A California appeals court denied on Friday the NCAA’s attempt to seal hundreds of documents in connection with a defamation suit brought by a former University of Southern California (USC) assistant football coach Todd McNair who was sanctioned for his part in the Reggie Bush scandal.
Previously, the trial court blocked the NCAA’s bid to seal hundreds of pages of internal emails and other documents in the lawsuit where McNair asserted breach of contract and defamation claims among others.
Although the NCAA argued disclosing the records would compromise its abilities to investigate and embarrass confidential witnesses, the appeals court disagreed.
Writing the opinion for the appellate panel, Justice Richard D. Aldrich said,
“We are not convinced by the NCAA’s contention that public disclosure of its documents will make future investigations more difficult for the NCAA to conduct. We conclude the NCAA failed to carry its burden to demonstrate that its interest in the confidentiality of its enforcement proceedings overrides the constitutional right of access and the presumption of openness, or how this interest in confidentiality would be prejudiced if the documents at issue were disclosed.”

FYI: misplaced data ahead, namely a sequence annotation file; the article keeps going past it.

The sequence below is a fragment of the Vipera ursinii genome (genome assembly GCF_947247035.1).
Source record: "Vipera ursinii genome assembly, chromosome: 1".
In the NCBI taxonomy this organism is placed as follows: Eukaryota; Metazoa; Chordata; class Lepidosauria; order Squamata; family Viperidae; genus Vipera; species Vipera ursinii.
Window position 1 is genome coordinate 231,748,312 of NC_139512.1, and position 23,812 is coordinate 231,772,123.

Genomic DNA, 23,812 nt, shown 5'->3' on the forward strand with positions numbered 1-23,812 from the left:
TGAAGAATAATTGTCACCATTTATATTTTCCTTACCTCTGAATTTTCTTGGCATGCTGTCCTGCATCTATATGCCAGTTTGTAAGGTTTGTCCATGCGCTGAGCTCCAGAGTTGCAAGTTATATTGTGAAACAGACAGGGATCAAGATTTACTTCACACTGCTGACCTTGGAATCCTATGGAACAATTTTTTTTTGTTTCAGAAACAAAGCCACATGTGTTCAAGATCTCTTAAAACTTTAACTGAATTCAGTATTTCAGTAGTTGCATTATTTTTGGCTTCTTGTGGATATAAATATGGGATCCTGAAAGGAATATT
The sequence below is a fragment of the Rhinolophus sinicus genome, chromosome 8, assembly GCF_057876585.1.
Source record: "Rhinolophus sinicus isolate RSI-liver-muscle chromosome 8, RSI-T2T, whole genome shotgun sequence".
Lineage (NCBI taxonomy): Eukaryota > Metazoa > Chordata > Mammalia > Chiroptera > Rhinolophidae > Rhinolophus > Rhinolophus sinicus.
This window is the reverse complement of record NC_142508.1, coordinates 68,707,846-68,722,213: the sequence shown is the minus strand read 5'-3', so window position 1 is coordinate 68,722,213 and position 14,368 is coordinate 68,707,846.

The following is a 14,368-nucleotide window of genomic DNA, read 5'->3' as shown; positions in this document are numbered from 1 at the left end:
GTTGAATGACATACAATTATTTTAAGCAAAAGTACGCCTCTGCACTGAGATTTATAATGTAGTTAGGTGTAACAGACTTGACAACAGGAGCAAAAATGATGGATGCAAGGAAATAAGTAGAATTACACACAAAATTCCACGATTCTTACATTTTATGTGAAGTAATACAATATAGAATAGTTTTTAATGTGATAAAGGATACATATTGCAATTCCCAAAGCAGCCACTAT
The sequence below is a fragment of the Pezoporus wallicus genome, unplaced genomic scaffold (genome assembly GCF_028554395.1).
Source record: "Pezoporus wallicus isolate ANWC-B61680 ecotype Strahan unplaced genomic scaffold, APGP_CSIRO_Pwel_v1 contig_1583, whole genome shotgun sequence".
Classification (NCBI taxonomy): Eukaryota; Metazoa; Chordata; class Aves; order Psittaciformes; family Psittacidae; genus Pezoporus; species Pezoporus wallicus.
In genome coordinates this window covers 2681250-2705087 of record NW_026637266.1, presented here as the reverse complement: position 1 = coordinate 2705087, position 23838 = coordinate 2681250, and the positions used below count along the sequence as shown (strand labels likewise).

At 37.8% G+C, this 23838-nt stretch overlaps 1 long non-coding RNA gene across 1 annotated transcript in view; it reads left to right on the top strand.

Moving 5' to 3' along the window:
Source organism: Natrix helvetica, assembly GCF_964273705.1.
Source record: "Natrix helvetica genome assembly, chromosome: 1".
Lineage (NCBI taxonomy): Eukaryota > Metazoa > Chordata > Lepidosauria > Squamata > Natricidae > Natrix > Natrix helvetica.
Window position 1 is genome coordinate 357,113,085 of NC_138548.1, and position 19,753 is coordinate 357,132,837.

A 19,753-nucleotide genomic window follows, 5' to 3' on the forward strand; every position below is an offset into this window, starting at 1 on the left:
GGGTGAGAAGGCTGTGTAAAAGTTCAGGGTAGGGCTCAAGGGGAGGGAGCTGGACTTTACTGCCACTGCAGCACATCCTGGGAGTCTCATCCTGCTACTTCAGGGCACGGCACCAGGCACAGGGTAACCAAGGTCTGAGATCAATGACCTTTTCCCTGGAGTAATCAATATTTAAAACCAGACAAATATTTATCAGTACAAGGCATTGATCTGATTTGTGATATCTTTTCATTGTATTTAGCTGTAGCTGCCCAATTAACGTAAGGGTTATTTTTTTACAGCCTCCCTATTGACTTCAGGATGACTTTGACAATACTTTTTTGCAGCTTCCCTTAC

The Bush/O.J. Mayo scandal that arose from improper benefits received by the players and their families resulted in stripping of the USC’s 2004 football championship title as well as a two-year postseason ban and loss of 30 scholarships over three years.
In response to the decision, the NCAA stated,
“The NCAA remains fully committed to its obligation to member schools, student-athletes and third parties to protect the confidentiality of the infractions process. As such we are considering our options in light of the court’s decision.”